Refinement is the name of Citroen’s game with its new DS3 hatchback. Frederic Manby found it to his liking, both in the fittings and furnishings and its general performance.

Citroen is making a big name for itself with its modern, forward-looking designs.

IT has been compared with BMW’s Mini for its chic shape but what surprised me was how much refinement Citroën has poured into its DS3.
The doors close with a sweet kerumph and while my Sport version was tuned for a firmride, the resounding thumps on bad surfaces did not create rattles or vibration. Under the bonnet was a 1.6-litre, 155ps petrol turbo.
Twin large-bore tailpipes emit enough of a burble and thrum to excite the bowls chaps from the Camshaft Arms, who to a man abandoned the lawn to have a butchers at the DS.
There is no avoiding its shape and detailing. The front is a brilliant piece of design, and the sides of this three-door hatch is cleverly interrupted by a shark’s fin spike between the door windows and the blacked-out rear windows. The end  view is rotund but not dumpy.
Inside there is more of the classy work so far lacking in French hatchbacks. The facia is a mix of piano black gloss, some smart instrumentation and a large information screen. The heater controls are cleverly contrived as three segments inside each of two circular bezels. The steering wheel is a handy size, with what felt like real aluminium on part of the rim, and there is more metal on the foot pedals.
Oddly, then, Citroën keeps a conventional key-starter rather than a push button. It is no ordinary key, inset with a roundel which can match the body paint, and worthy of a Jag or an Aston.
The car pulls away smoothly and there is no hint of shunt or sloppiness in the transmission. Flatten the throttle and it will get from rest to 60 in about seven seconds. That is seriously quick.

The unusual dial layout in the DS3.

There is faint torque steer when accelerating and on the over-run but few owners will begrudge this intrusion. It is a quick car but not too thirsty. The DS3 Sport can average 40-50mpg depending on how and where you drive.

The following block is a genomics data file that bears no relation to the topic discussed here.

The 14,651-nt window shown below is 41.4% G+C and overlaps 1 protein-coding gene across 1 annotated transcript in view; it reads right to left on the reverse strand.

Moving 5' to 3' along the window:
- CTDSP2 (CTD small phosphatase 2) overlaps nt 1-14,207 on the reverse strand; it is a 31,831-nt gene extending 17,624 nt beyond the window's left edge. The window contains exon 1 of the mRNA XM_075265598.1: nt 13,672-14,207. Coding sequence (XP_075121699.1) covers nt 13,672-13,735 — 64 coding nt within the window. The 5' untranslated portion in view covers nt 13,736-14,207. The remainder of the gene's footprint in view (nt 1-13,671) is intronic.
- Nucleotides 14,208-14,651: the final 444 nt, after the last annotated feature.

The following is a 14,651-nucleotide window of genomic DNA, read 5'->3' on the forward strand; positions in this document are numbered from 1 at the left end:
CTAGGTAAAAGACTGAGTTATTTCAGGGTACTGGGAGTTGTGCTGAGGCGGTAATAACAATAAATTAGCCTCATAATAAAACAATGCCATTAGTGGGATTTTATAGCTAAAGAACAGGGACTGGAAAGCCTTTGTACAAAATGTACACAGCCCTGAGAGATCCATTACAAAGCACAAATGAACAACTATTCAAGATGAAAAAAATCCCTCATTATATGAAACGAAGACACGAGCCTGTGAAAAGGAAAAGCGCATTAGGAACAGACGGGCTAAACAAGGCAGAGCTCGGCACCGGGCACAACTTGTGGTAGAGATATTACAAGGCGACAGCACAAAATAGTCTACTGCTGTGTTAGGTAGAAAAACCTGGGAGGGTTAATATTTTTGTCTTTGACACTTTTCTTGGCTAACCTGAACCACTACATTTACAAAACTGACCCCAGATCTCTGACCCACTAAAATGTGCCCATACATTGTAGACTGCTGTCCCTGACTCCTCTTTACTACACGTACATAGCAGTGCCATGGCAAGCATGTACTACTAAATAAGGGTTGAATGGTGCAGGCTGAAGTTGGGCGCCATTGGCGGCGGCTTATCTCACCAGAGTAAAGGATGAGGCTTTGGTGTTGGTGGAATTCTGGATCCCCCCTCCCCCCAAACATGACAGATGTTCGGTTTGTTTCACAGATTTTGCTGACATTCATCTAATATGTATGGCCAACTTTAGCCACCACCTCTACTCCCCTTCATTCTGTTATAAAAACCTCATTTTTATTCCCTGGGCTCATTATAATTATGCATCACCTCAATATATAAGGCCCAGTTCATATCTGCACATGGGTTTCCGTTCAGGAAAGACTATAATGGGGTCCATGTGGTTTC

It does have a change-up arrow prompt to select a higher gear but no arrow advising a lower gear if the engine is labouring.
This was mostly a very enjoyable car. It has a decent luggage area and with the seats folded (I could not get them quite flat) it will take a bicycle frame (with the wheels removed).
There are three rear seats and Citroën ought to have engineered an easier release latch to tip the front seats forward. Theseplastic levers
are a potential nail-buster.
Another imperfection is the positioning of the audio controls, which are so low on the central stack that you have to take your eyes off the road.
However, there are duplicate controls on column stalks with the station, etc, displayed on the info screen.
The DS3 is the smallest of three DS models based, respectively, on the C3, C4, C5. The DS initials are famous from one of the most significant cars of the modern era, which Citroën launched in 1955, simply called the DS.
Its aerodynamics, shape and lightweight components, including a plastic roof, were complemented by some fancy mechanics. Notably, it had oleopneumatic suspension, an air versus oil damper system, which gave a level and comfy ride and allowed the car to be raised or lowered.
When the engine was turned off, the car sank to the ground. On restarting, the car rose: it was uncanny.
The first one I saw doing this squat and thrust was on the harbour in St Ives, Cornwall, the same place I saw my first Jowett Jupiter.
The far-flung position of St Ives caused most visitors to go by rail in “those days”.
Our family always motored down from Yorkshire overnight and one morning we were sleeping off the journey on the harbour in a newly launched Ford Anglia.
It said Anglia in script on the boot. I was woken by a distinctive Cornish voice announcing to his chum “It’s a Ford Anclia”.
The same chaps would have trouble deciphering the badge on the back of the DS3, which, in part, utilises a stylised motif of the double chevron – Citroën’s emblem from the days when it made huge gear wheels.
The DS’s 21st-century namesake picks up the name, with a positive publicity spinoff: “Citroën is making a modern DS”, etc etc. Actually, it has just borrowed the name. It does not have the visual links with their forbears that BMW achieved with its Mini, or Fiat with the 500.
The DS3 is, though, a car which people will remember for their first sighting. Mine was lurking on the waterfront in Penzance, where there is the country’s most southerly Citroën dealer. It is then, a breakthrough car for Citroën and it will be interesting to see whether it can get near the ubiquity of the Fiat or Mini.
At the moment, I just want to try another, probably with a diesel engine.

• This report has appeared in the Yorkshire Post